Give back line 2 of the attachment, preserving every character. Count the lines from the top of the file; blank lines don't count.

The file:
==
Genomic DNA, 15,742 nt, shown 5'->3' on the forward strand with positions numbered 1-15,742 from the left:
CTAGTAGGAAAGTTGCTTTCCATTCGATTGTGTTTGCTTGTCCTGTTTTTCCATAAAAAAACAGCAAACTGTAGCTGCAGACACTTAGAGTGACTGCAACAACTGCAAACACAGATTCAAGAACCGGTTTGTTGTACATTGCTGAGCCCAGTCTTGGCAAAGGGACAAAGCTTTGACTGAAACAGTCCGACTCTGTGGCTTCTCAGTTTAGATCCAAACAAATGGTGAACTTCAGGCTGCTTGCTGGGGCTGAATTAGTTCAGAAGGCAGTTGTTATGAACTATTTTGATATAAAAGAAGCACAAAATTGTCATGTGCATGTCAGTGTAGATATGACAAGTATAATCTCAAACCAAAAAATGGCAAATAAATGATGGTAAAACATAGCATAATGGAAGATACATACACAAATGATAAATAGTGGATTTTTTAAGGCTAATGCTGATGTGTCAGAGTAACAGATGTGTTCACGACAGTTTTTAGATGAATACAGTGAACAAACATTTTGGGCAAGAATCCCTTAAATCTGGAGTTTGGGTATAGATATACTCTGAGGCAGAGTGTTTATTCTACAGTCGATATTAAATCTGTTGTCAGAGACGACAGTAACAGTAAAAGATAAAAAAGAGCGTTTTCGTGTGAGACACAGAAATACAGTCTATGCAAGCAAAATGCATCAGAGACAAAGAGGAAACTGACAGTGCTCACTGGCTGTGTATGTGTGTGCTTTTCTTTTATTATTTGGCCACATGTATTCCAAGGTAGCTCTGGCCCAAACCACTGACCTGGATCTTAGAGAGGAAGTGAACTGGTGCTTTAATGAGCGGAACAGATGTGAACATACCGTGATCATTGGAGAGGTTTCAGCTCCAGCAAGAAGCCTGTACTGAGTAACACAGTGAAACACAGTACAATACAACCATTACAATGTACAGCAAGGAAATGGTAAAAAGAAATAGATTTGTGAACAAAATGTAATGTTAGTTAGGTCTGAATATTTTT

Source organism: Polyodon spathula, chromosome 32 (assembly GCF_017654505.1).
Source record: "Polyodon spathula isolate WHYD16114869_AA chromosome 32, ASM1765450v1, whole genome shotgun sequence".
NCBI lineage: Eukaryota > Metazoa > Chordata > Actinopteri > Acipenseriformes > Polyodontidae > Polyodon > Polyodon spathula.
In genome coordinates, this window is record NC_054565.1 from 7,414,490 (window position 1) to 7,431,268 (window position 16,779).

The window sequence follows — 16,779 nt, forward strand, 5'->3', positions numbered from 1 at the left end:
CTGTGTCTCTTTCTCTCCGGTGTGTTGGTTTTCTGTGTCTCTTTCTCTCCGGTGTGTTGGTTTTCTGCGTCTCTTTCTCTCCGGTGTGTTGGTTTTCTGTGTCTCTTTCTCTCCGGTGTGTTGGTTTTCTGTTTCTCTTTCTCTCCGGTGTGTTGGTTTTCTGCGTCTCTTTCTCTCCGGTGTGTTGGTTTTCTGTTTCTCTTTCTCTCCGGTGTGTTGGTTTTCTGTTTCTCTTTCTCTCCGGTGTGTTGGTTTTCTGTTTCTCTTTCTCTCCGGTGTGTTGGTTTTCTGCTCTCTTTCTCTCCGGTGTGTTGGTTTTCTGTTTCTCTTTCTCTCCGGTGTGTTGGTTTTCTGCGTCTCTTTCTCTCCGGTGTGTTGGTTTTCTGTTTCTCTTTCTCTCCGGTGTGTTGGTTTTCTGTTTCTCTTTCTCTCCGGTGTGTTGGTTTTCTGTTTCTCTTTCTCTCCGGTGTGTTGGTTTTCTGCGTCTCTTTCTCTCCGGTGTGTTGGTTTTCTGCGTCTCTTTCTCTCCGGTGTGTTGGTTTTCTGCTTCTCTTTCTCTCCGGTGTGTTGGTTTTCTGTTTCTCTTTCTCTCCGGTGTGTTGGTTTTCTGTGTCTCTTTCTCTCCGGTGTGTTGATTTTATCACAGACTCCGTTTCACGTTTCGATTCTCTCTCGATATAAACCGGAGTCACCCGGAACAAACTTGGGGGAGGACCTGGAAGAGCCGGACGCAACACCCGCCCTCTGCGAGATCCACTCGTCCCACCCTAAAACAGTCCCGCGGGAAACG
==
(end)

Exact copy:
CTAGTAGGAAAGTTGCTTTCCATTCGATTGTGTTTGCTTGTCCTGTTTTTCCATAAAAAAACAGCAAACTGTAGCTGCAGACACTTAGAGTGACTGCAACAACTGCAAACACAGATTCAAGAACCGGTTTGTTGTACATTGCTGAGCCCAGTCTTGGCAAAGGGACAAAGCTTTGACTGAAACAGTCCGACTCTGTGGCTTCTCAGTTTAGATCCAAACAAATGGTGAACTTCAGGCTGCTTGCTGGGGCTGAATTAGTTCAGAAGGCAGTTGTTATGAACTATTTTGATATAAAAGAAGCACAAAATTGTCATGTGCATGTCAGTGTAGATATGACAAGTATAATCTCAAACCAAAAAATGGCAAATAAATGATGGTAAAACATAGCATAATGGAAGATACATACACAAATGATAAATAGTGGATTTTTTAAGGCTAATGCTGATGTGTCAGAGTAACAGATGTGTTCACGACAGTTTTTAGATGAATACAGTGAACAAACATTTTGGGCAAGAATCCCTTAAATCTGGAGTTTGGGTATAGATATACTCTGAGGCAGAGTGTTTATTCTACAGTCGATATTAAATCTGTTGTCAGAGACGACAGTAACAGTAAAAGATAAAAAAGAGCGTTTTCGTGTGAGACACAGAAATACAGTCTATGCAAGCAAAATGCATCAGAGACAAAGAGGAAACTGACAGTGCTCACTGGCTGTGTATGTGTGTGCTTTTCTTTTATTATTTGGCCACATGTATTCCAAGGTAGCTCTGGCCCAAACCACTGACCTGGATCTTAGAGAGGAAGTGAACTGGTGCTTTAATGAGCGGAACAGATGTGAACATACCGTGATCATTGGAGAGGTTTCAGCTCCAGCAAGAAGCCTGTACTGAGTAACACAGTGAAACACAGTACAATACAACCATTACAATGTACAGCAAGGAAATGGTAAAAAGAAATAGATTTGTGAACAAAATGTAATGTTAGTTAGGTCTGAATATTTTT